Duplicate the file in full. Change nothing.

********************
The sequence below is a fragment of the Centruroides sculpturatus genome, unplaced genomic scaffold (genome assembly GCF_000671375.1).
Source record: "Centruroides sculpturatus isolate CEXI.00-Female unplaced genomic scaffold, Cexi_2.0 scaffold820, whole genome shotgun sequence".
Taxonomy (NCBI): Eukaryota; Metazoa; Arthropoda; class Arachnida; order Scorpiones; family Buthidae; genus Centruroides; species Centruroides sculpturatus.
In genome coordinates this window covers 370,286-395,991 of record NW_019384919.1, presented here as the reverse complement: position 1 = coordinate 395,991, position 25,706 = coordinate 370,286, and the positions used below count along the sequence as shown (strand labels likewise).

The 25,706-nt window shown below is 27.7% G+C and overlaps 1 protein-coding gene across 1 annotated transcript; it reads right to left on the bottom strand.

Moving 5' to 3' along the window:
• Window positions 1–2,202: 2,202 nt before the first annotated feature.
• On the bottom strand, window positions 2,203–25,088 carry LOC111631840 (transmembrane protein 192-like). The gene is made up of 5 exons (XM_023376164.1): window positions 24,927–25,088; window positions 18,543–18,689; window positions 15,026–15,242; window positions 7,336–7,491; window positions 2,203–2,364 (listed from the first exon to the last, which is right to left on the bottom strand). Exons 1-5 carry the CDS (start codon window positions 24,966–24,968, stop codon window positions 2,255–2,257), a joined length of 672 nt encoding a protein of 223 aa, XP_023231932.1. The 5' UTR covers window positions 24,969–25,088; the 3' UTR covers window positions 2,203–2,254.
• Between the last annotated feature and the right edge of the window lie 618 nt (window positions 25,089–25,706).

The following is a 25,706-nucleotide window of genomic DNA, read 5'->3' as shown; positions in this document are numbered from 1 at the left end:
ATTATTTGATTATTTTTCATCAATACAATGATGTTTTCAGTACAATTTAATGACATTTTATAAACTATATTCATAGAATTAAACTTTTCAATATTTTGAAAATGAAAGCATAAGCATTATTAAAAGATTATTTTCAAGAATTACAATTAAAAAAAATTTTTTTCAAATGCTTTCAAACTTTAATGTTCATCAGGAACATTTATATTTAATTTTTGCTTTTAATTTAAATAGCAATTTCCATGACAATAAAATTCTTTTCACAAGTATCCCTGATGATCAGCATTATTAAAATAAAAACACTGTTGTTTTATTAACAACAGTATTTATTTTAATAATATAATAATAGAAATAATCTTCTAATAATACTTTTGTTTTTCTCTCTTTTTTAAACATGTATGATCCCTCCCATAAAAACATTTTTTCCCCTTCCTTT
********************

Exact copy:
The sequence below is a fragment of the Centruroides sculpturatus genome, unplaced genomic scaffold (genome assembly GCF_000671375.1).
Source record: "Centruroides sculpturatus isolate CEXI.00-Female unplaced genomic scaffold, Cexi_2.0 scaffold820, whole genome shotgun sequence".
Taxonomy (NCBI): Eukaryota; Metazoa; Arthropoda; class Arachnida; order Scorpiones; family Buthidae; genus Centruroides; species Centruroides sculpturatus.
In genome coordinates this window covers 370,286-395,991 of record NW_019384919.1, presented here as the reverse complement: position 1 = coordinate 395,991, position 25,706 = coordinate 370,286, and the positions used below count along the sequence as shown (strand labels likewise).

The 25,706-nt window shown below is 27.7% G+C and overlaps 1 protein-coding gene across 1 annotated transcript; it reads right to left on the bottom strand.

Moving 5' to 3' along the window:
• Window positions 1–2,202: 2,202 nt before the first annotated feature.
• On the bottom strand, window positions 2,203–25,088 carry LOC111631840 (transmembrane protein 192-like). The gene is made up of 5 exons (XM_023376164.1): window positions 24,927–25,088; window positions 18,543–18,689; window positions 15,026–15,242; window positions 7,336–7,491; window positions 2,203–2,364 (listed from the first exon to the last, which is right to left on the bottom strand). Exons 1-5 carry the CDS (start codon window positions 24,966–24,968, stop codon window positions 2,255–2,257), a joined length of 672 nt encoding a protein of 223 aa, XP_023231932.1. The 5' UTR covers window positions 24,969–25,088; the 3' UTR covers window positions 2,203–2,254.
• Between the last annotated feature and the right edge of the window lie 618 nt (window positions 25,089–25,706).

The following is a 25,706-nucleotide window of genomic DNA, read 5'->3' as shown; positions in this document are numbered from 1 at the left end:
ATTATTTGATTATTTTTCATCAATACAATGATGTTTTCAGTACAATTTAATGACATTTTATAAACTATATTCATAGAATTAAACTTTTCAATATTTTGAAAATGAAAGCATAAGCATTATTAAAAGATTATTTTCAAGAATTACAATTAAAAAAAATTTTTTTCAAATGCTTTCAAACTTTAATGTTCATCAGGAACATTTATATTTAATTTTTGCTTTTAATTTAAATAGCAATTTCCATGACAATAAAATTCTTTTCACAAGTATCCCTGATGATCAGCATTATTAAAATAAAAACACTGTTGTTTTATTAACAACAGTATTTATTTTAATAATATAATAATAGAAATAATCTTCTAATAATACTTTTGTTTTTCTCTCTTTTTTAAACATGTATGATCCCTCCCATAAAAACATTTTTTCCCCTTCCTTT